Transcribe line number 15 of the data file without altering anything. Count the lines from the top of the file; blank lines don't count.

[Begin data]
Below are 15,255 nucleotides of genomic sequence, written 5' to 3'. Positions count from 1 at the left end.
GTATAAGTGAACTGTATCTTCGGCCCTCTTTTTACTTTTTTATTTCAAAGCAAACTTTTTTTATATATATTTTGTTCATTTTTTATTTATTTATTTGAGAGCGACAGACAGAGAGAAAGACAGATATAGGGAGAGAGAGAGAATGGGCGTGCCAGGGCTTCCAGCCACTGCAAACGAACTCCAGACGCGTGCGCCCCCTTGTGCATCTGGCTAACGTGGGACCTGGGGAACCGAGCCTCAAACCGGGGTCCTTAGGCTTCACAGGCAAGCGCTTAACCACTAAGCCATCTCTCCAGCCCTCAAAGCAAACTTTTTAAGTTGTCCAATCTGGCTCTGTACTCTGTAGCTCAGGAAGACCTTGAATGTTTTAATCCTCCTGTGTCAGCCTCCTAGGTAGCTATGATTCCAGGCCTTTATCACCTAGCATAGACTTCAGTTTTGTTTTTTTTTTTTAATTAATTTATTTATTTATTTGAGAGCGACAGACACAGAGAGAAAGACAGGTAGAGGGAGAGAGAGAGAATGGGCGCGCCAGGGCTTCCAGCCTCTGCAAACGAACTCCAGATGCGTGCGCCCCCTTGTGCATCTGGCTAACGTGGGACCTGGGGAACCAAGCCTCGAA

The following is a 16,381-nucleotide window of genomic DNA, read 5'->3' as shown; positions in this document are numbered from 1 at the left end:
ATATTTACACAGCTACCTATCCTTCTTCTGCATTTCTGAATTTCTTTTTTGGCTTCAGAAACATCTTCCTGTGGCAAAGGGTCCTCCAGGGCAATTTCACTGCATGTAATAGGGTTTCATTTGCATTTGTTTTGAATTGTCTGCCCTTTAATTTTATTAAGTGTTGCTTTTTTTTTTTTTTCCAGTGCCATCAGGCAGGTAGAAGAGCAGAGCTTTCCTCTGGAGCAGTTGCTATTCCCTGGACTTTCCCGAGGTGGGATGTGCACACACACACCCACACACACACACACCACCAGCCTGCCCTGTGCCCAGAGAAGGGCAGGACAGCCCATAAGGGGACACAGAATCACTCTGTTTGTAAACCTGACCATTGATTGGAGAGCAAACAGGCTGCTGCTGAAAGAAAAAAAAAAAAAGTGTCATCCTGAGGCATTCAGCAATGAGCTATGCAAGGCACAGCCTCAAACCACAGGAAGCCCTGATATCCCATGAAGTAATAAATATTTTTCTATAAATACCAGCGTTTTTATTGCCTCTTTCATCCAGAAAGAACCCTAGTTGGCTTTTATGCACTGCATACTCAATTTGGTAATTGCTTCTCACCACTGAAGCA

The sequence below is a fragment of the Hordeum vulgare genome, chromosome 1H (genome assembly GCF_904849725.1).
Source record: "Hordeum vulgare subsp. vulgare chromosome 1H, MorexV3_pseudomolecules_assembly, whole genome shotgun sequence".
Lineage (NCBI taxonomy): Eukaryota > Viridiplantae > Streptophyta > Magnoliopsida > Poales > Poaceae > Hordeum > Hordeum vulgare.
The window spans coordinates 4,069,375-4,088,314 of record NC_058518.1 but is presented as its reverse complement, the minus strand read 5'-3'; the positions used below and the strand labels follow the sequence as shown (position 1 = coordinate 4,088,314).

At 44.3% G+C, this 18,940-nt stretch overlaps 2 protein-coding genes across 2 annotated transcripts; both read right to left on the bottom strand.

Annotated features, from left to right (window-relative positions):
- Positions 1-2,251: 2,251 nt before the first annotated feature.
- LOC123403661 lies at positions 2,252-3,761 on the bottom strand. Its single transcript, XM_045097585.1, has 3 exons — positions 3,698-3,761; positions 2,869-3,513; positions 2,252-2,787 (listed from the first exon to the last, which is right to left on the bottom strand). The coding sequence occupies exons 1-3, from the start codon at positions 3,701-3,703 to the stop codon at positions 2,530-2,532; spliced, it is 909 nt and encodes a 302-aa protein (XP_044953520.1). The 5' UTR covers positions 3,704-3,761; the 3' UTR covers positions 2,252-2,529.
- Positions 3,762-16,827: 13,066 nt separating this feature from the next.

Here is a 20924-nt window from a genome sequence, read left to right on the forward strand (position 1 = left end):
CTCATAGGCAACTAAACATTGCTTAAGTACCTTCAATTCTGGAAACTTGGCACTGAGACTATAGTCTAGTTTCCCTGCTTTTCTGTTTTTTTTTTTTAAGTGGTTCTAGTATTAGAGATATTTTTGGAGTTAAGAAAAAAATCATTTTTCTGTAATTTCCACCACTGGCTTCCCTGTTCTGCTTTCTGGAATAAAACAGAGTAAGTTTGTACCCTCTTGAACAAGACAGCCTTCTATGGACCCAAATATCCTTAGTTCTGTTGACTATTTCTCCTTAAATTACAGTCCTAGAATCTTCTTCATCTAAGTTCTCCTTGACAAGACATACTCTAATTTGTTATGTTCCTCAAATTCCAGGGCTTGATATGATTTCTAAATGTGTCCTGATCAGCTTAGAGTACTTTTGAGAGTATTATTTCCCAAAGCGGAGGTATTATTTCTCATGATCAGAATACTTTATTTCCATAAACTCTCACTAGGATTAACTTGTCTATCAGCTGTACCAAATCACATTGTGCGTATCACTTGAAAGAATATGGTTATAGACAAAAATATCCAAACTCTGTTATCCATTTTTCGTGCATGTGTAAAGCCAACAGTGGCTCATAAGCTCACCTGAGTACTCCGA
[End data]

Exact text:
CTCATAGGCAACTAAACATTGCTTAAGTACCTTCAATTCTGGAAACTTGGCACTGAGACTATAGTCTAGTTTCCCTGCTTTTCTGTTTTTTTTTTTTAAGTGGTTCTAGTATTAGAGATATTTTTGGAGTTAAGAAAAAAATCATTTTTCTGTAATTTCCACCACTGGCTTCCCTGTTCTGCTTTCTGGAATAAAACAGAGTAAGTTTGTACCCTCTTGAACAAGACAGCCTTCTATGGACCCAAATATCCTTAGTTCTGTTGACTATTTCTCCTTAAATTACAGTCCTAGAATCTTCTTCATCTAAGTTCTCCTTGACAAGACATACTCTAATTTGTTATGTTCCTCAAATTCCAGGGCTTGATATGATTTCTAAATGTGTCCTGATCAGCTTAGAGTACTTTTGAGAGTATTATTTCCCAAAGCGGAGGTATTATTTCTCATGATCAGAATACTTTATTTCCATAAACTCTCACTAGGATTAACTTGTCTATCAGCTGTACCAAATCACATTGTGCGTATCACTTGAAAGAATATGGTTATAGACAAAAATATCCAAACTCTGTTATCCATTTTTCGTGCATGTGTAAAGCCAACAGTGGCTCATAAGCTCACCTGAGTACTCCGA